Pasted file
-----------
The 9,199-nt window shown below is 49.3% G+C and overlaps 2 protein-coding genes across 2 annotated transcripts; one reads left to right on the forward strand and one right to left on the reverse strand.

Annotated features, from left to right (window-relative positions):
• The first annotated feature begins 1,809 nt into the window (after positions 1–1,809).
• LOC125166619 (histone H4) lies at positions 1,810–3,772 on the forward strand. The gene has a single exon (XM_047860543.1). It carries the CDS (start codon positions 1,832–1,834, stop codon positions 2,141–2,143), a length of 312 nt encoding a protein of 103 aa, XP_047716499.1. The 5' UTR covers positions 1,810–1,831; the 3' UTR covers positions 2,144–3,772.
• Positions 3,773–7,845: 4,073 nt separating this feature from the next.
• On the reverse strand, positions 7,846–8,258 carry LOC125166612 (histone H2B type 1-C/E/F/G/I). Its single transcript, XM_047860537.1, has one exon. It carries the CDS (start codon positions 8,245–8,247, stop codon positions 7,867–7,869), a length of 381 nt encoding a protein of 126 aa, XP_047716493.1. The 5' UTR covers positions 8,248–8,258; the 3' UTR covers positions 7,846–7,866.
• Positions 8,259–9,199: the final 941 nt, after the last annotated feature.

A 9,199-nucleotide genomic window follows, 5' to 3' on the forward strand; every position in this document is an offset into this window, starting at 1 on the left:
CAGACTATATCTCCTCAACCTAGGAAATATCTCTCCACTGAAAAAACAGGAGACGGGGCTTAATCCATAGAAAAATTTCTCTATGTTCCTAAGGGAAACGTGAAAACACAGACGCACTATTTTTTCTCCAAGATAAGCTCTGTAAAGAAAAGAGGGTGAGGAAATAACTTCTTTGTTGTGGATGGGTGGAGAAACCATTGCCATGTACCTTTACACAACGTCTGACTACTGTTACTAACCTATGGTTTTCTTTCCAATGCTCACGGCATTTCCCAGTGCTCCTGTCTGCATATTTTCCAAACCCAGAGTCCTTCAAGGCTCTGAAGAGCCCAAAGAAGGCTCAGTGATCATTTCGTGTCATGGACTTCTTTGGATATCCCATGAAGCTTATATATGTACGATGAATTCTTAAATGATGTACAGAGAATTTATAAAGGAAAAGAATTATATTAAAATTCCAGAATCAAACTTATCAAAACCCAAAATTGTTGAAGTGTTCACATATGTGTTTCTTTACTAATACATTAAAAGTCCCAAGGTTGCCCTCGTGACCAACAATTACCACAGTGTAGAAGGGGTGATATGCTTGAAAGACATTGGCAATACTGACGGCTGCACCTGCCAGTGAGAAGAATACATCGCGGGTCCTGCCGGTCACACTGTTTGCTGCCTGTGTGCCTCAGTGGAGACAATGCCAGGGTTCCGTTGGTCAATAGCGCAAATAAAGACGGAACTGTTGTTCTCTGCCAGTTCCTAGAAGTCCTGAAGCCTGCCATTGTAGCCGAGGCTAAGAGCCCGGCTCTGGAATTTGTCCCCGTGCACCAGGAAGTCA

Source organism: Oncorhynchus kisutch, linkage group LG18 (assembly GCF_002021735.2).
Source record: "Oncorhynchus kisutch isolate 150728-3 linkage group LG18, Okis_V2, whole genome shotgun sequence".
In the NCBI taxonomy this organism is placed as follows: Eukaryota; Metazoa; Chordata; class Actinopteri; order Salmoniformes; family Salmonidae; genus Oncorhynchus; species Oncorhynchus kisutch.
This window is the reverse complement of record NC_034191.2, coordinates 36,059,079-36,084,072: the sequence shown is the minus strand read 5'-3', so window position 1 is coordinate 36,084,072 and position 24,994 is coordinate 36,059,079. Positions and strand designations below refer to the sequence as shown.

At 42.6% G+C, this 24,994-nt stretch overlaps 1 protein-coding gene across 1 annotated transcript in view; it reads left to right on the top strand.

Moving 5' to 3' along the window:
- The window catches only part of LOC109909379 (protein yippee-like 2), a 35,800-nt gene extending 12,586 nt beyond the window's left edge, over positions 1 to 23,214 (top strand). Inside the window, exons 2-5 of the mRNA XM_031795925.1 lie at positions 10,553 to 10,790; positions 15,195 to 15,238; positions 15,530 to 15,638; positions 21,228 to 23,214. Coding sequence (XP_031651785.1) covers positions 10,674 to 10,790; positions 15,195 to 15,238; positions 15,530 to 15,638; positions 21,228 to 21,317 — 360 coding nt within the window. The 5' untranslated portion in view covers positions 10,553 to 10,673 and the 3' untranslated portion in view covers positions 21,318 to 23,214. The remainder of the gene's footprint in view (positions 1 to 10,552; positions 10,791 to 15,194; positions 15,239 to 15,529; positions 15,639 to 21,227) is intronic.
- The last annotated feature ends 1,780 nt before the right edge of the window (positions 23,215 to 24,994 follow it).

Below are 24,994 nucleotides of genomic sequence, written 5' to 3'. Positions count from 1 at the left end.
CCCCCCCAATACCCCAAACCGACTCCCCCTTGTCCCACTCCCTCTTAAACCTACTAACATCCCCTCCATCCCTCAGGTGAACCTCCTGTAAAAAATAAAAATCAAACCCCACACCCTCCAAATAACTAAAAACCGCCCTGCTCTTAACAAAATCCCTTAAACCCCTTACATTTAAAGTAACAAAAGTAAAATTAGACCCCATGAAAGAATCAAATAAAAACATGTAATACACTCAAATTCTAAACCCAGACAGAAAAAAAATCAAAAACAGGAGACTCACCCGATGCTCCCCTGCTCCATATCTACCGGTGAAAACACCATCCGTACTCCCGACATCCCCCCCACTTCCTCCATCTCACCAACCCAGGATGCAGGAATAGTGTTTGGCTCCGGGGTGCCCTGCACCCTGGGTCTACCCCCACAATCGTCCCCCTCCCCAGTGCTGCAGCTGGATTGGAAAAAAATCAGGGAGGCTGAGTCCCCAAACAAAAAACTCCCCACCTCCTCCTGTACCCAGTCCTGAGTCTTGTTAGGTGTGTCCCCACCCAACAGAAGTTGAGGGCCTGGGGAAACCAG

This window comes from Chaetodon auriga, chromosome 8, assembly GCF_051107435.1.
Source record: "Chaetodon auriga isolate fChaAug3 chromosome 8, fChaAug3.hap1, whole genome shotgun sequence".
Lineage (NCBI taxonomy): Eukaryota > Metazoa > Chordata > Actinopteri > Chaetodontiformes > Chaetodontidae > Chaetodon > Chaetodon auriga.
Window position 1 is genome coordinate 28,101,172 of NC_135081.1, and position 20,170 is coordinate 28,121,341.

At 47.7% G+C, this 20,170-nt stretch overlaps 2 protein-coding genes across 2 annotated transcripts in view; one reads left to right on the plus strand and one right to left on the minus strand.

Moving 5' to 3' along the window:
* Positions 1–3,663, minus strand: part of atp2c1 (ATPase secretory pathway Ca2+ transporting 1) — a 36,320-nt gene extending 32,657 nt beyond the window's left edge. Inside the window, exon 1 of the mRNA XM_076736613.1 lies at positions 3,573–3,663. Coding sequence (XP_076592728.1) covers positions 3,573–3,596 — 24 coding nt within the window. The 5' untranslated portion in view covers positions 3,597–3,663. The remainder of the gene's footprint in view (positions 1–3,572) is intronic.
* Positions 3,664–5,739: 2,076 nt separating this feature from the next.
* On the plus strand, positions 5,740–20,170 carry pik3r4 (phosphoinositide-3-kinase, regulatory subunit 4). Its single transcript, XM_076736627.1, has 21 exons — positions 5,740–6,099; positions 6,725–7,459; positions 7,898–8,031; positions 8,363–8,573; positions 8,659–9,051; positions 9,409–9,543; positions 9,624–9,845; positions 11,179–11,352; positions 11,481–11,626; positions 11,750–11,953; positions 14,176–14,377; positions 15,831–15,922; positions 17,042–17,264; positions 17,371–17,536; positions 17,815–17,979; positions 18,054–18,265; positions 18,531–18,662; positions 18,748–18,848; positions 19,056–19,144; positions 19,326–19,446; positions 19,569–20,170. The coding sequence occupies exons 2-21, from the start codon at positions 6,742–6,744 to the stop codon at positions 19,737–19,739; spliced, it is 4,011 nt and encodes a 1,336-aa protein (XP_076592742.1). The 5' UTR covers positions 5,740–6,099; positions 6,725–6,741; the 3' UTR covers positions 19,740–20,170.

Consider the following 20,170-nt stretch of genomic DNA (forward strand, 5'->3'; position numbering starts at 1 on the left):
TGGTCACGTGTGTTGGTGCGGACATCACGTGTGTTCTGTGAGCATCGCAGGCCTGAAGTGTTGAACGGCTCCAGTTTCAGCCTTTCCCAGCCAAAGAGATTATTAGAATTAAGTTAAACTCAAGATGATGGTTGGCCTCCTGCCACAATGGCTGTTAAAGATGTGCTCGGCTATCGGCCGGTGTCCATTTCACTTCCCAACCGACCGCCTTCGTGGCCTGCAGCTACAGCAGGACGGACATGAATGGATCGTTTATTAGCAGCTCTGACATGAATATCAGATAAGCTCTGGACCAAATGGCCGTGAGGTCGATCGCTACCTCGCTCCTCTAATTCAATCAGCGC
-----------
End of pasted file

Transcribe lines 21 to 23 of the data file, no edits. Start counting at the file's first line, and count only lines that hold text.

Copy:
Source record: "Chaetodon auriga isolate fChaAug3 chromosome 8, fChaAug3.hap1, whole genome shotgun sequence".
Lineage (NCBI taxonomy): Eukaryota > Metazoa > Chordata > Actinopteri > Chaetodontiformes > Chaetodontidae > Chaetodon > Chaetodon auriga.
Window position 1 is genome coordinate 28,101,172 of NC_135081.1, and position 20,170 is coordinate 28,121,341.